If you’re craving for a song that is pure bass from start to finish, then you’ve got to listen to “Around the World”. This is one of those songs that puts so much emphasis on low notes. What makes “Around the World” quite popular is the fact that it doesn’t follow the conventional formula of effective songwriting.
Where else can you find a song that only has three-word lyrics from the very first note of the vocals to the last one? You see, this Daft Punk classic only has three words in it: ‘around’, ‘the’, and ‘’world’. In that order. You get these 3 words repeated throughout the song.
You won’t mind it, though. The soulful beat is enough to put you in a trance.
18. Walk on The Wild Side by Lou Reed
This is one of my personal favorites. It has an easy vibe to it in an almost lullaby fashion for rock stars. I love the double tracks that play in perfect harmony. There’s a bass guitar providing the basic rhythm and a soulful double bass to give it depth.
You also must appreciate the sliding line of Herbie Flowers, which is now well-known all over the world. It adds a very subtle touch to one of pop songs’ darkest pieces ever written. This is a song about transsexuals, at a time when being a part of the rainbow squadron was met with disgust and disdain.
It’s not all that dark, though. Lou Reed still provides a cheery vocal. Plus, the baritone-like voice of Reed also complements the low notes of the song. This gives you an excellent bass-filled song to fill your room.
19. Ramble On by Led Zeppelin
Led Zeppelin’s bassist and keyboardist, John Paul Jones, had both the nerve and the cojones to upend the not-surprisingly fantastic acoustic intro by Jimmy Page for the group’s hit “Ramble On”. While your ears may be busy listening to the acoustic riff of Page, your heart will be beating to the ascending motif of Jones’ upper register bass.
As if this was not enough, Jones also spewed a three-note clobber right after “Ramble On’s” first chorus line. The move sets Jones for lightning quick hammer-ons that put additional energy to the already-intense music piece. Jones essentially turned the bass as the focus of the chorus line, even though Robert Plant’s wailing vocals are already getting things going.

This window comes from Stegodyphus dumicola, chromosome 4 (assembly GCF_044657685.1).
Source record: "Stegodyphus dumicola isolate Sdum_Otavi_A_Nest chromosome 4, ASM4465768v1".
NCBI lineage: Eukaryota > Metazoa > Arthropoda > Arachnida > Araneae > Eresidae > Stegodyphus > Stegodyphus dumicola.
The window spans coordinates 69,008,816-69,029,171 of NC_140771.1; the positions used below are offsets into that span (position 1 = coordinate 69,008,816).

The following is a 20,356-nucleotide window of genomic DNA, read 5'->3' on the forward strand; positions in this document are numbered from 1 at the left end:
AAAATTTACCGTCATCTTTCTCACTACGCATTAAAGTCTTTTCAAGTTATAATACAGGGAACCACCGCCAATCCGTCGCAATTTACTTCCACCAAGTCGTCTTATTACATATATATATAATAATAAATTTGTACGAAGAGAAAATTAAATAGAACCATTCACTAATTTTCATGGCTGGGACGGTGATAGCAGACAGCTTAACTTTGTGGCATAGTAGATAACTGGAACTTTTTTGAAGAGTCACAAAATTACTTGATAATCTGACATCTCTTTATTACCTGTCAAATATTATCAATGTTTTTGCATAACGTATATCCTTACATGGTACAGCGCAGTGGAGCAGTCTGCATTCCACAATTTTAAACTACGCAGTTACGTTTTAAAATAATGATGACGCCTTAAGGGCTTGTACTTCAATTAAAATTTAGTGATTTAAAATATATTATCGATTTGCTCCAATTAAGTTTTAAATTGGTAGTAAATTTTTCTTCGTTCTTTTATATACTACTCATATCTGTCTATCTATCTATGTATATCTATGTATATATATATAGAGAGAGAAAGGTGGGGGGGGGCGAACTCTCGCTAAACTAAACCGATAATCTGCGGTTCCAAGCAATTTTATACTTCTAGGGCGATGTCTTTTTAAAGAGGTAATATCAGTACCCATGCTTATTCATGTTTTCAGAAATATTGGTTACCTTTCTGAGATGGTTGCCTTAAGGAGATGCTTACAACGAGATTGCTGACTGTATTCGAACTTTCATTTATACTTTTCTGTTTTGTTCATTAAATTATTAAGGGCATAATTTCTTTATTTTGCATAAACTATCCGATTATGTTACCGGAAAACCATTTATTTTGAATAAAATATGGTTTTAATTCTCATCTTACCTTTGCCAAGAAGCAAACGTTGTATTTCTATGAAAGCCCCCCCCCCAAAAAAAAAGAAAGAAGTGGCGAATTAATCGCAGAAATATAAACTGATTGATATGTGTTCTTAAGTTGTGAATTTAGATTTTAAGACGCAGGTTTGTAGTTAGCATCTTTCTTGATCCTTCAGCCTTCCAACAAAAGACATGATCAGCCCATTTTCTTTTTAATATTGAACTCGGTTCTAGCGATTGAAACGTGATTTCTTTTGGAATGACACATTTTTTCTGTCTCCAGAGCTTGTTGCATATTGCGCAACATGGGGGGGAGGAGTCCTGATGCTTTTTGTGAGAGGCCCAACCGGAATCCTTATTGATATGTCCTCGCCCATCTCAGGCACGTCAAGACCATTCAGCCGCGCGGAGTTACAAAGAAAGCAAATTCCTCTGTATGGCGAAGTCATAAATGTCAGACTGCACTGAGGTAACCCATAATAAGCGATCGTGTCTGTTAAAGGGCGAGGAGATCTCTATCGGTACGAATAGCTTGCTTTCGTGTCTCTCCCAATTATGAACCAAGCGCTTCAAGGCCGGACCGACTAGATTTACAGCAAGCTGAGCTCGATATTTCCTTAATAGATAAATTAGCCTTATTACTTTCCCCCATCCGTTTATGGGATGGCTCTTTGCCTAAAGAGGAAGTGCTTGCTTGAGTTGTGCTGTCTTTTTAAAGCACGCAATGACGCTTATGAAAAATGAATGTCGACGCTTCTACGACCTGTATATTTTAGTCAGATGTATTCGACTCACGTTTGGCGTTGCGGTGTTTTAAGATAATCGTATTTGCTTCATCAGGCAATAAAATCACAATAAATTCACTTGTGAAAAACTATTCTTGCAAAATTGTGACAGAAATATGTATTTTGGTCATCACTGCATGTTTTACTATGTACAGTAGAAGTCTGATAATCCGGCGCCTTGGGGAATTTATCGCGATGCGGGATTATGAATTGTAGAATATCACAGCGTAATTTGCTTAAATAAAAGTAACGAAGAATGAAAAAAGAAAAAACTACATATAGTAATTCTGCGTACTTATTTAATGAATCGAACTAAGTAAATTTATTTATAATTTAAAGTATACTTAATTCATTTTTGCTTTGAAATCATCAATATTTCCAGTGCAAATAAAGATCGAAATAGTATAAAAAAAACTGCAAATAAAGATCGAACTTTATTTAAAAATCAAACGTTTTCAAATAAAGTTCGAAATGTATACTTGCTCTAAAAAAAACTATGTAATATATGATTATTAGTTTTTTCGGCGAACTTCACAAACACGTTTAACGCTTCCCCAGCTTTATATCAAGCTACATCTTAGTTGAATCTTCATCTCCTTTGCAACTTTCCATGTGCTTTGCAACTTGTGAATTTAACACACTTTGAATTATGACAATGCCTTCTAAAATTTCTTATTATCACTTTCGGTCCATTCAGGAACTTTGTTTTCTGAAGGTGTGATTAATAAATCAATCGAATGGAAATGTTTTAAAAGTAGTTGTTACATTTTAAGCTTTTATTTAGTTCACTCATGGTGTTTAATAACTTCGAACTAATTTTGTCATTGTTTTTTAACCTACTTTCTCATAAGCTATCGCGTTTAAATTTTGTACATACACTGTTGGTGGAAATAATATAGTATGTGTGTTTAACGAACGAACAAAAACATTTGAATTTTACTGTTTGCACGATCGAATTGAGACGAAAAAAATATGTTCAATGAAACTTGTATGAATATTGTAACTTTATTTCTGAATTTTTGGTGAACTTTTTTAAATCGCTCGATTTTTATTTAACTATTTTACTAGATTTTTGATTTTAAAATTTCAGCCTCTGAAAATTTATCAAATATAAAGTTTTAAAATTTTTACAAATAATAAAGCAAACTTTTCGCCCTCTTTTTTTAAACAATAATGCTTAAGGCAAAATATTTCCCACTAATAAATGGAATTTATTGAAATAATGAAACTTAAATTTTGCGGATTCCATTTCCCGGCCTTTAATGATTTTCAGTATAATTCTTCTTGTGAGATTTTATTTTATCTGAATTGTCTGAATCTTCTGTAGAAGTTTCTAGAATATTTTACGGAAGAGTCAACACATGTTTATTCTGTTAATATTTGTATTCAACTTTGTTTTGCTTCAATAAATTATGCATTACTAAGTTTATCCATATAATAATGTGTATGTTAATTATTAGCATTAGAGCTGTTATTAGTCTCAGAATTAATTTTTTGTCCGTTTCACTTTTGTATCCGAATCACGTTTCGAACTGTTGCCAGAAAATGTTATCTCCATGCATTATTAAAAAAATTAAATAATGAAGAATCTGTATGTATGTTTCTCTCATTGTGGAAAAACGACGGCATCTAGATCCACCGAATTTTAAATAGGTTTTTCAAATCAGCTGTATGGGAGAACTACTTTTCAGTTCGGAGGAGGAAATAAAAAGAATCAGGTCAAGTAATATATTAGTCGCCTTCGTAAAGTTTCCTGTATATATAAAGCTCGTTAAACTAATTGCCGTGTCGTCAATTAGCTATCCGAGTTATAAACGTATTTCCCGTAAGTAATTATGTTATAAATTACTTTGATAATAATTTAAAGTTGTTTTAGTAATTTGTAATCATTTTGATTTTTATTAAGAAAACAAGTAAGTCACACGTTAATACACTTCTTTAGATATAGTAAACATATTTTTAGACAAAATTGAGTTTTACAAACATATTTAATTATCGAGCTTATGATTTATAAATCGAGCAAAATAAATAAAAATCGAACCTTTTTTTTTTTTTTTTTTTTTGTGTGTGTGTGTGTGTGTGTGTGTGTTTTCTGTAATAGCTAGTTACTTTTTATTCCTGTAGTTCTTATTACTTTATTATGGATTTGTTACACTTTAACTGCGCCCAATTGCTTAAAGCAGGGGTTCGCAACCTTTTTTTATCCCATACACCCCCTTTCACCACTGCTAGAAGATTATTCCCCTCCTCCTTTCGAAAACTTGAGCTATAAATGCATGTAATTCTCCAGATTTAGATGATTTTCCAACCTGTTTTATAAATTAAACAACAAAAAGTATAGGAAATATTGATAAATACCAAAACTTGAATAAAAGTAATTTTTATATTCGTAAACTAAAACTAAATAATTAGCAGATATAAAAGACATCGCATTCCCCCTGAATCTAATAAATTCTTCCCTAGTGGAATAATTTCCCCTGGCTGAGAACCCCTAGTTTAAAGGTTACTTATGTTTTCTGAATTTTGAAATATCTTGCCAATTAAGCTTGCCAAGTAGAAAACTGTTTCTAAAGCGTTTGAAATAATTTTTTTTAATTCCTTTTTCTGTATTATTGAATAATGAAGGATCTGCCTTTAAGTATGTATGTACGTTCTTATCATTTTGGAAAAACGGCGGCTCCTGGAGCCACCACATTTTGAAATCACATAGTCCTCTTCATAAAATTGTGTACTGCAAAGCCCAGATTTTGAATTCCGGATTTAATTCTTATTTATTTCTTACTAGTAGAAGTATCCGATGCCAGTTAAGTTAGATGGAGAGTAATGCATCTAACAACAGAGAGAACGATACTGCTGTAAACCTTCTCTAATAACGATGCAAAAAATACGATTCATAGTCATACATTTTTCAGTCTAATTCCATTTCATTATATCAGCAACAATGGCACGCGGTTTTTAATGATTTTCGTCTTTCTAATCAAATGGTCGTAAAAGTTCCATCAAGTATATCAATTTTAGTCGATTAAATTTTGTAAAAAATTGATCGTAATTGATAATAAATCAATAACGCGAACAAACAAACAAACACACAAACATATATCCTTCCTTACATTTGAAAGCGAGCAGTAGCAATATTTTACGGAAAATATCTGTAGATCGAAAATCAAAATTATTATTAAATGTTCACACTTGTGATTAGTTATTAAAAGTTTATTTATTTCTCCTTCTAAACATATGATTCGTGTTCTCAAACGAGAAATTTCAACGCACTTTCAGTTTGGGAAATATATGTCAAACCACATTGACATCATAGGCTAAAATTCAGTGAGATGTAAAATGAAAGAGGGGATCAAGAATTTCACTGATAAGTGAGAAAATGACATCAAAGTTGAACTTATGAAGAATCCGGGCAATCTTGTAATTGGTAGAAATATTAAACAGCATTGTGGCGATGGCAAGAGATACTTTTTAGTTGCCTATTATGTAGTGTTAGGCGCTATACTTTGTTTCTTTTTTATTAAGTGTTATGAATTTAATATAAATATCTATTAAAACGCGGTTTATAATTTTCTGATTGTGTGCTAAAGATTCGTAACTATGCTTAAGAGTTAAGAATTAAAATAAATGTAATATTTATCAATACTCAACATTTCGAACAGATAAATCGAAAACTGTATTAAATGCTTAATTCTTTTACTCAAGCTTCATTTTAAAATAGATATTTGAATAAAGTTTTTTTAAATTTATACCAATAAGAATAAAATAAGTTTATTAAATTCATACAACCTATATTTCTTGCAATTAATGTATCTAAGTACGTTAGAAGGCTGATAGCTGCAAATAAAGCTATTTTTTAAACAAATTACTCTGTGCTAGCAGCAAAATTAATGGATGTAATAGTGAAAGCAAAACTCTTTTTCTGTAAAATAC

What can I say? This is Jones’ way of stamping his legacy. Today, modern bassists who want to make their presence known in a band, have Jones to thank for.
20. Money by Pink Floyd
Roger Waters was never known as a very technical bassist. However, he does have a unique understanding of the nature of low frequency sounds in the creation of beautiful music. Pink Floyd’s bassist is more of a songwriter, often creating world-class bass in 7/4. This is exclusive of the guitar solo that Waters also writes. The 4/4 guitar solo is a welcome respite to the heart-stopping dynamics of “Money”.
Prog-loving bassists take “Money” as an important piece to learn. The bass lines have exceptional clarity. This is surprising considering the chaotic noise of cash registers creating one hellish cacophony.
Don’t punish yourself for not learning how to play the lines. You can still immerse yourself and marvel at the luscious darkness of the song.
21. Good Times by Chic
Don’t ever think that “Good Times” is the only song that Bernard Edwards of Chic can rightfully call his masterpiece. I know of many Edwards creations that are the perfect examples of his musical ingenuity.
However, the pure genius of Edwards’ “Good Times” is the unparalleled bassline of the song. Unlike most songs that have bass that only set the rhythm of the song, “Good Times” has that twang that resonates through the rest of the body. You’ll appreciate your heartbeat a lot better listening to every deep note that Edwards plays.
It is not surprising that many musicologists and bassists consider “Good Times” as one of the all-time bass songs. The sound is clean and distinct, without the unnecessary noise of metal against metal. That’s what you call a good bass.
22. Peaches by The Stranglers